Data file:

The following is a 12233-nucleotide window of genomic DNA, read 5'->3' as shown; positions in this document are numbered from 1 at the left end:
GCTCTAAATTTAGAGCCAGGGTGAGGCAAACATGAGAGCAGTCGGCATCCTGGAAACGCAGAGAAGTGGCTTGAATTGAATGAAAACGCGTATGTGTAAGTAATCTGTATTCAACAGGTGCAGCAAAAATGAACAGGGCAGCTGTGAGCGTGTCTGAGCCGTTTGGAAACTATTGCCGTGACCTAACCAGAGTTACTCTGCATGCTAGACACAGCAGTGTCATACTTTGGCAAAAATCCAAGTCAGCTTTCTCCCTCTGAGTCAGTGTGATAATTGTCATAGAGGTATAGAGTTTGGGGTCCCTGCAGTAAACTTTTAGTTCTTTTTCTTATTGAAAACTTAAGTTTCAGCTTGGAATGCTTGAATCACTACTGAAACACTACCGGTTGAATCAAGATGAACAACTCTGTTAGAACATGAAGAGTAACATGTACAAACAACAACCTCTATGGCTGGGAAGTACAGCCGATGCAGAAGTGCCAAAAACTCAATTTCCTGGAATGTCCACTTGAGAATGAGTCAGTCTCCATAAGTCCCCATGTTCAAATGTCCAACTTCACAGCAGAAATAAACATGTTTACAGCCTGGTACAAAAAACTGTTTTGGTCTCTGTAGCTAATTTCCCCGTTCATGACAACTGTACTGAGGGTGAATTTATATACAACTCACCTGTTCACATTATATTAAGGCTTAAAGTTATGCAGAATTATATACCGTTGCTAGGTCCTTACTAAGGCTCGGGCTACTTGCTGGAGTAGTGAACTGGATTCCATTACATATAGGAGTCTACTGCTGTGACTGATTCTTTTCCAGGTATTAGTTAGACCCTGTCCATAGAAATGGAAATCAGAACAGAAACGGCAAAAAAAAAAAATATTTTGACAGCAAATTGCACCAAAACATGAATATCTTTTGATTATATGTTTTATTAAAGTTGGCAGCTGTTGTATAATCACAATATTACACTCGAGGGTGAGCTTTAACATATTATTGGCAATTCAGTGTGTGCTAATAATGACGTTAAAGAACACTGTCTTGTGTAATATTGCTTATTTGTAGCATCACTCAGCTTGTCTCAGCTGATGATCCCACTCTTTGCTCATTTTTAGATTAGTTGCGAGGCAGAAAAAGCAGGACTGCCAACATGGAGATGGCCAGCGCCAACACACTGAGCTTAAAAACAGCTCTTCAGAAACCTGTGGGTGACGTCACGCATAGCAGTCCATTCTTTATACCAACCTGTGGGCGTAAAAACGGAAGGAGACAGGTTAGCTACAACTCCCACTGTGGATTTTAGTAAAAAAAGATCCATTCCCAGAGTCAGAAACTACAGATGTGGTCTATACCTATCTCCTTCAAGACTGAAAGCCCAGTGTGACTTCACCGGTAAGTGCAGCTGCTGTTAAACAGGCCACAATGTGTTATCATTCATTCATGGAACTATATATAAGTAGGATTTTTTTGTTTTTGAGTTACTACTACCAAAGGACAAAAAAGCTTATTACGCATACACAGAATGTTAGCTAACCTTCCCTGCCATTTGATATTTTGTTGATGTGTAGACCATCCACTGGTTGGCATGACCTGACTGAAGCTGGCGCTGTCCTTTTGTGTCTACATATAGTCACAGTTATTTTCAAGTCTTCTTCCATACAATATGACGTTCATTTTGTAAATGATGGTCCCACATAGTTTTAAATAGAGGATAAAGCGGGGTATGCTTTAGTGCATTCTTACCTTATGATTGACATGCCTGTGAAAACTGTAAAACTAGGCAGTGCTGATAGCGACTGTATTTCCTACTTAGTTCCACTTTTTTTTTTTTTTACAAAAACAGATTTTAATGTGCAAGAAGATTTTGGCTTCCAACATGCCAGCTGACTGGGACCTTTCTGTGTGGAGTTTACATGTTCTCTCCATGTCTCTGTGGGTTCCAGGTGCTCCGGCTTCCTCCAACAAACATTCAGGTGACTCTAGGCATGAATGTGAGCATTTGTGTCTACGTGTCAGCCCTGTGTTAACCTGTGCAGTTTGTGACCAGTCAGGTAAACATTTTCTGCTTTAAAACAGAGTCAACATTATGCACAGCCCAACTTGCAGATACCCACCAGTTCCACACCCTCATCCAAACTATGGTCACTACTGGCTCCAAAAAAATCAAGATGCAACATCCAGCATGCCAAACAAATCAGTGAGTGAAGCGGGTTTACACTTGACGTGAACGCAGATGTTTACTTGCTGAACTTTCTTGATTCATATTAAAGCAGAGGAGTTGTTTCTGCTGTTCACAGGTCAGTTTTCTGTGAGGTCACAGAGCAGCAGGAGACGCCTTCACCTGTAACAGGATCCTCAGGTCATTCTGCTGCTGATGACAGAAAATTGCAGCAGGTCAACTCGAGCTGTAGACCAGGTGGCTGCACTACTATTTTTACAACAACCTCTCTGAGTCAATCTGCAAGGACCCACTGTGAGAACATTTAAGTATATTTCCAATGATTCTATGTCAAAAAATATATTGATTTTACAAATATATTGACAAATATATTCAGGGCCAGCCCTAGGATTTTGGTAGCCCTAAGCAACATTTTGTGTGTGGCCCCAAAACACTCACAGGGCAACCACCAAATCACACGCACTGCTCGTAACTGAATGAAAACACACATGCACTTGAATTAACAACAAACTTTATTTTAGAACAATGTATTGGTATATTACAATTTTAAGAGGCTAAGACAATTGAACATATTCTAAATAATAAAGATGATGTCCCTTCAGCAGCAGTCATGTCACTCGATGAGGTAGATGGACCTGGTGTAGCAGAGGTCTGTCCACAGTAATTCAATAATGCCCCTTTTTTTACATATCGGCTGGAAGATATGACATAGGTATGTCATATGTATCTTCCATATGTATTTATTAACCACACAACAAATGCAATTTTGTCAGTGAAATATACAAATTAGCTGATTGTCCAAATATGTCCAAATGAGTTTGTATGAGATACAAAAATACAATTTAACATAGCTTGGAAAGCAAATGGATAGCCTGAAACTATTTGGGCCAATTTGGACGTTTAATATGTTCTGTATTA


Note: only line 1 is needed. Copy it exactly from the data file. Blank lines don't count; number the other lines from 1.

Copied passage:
The following is a 12233-nucleotide window of genomic DNA, read 5'->3' as shown; positions in this document are numbered from 1 at the left end: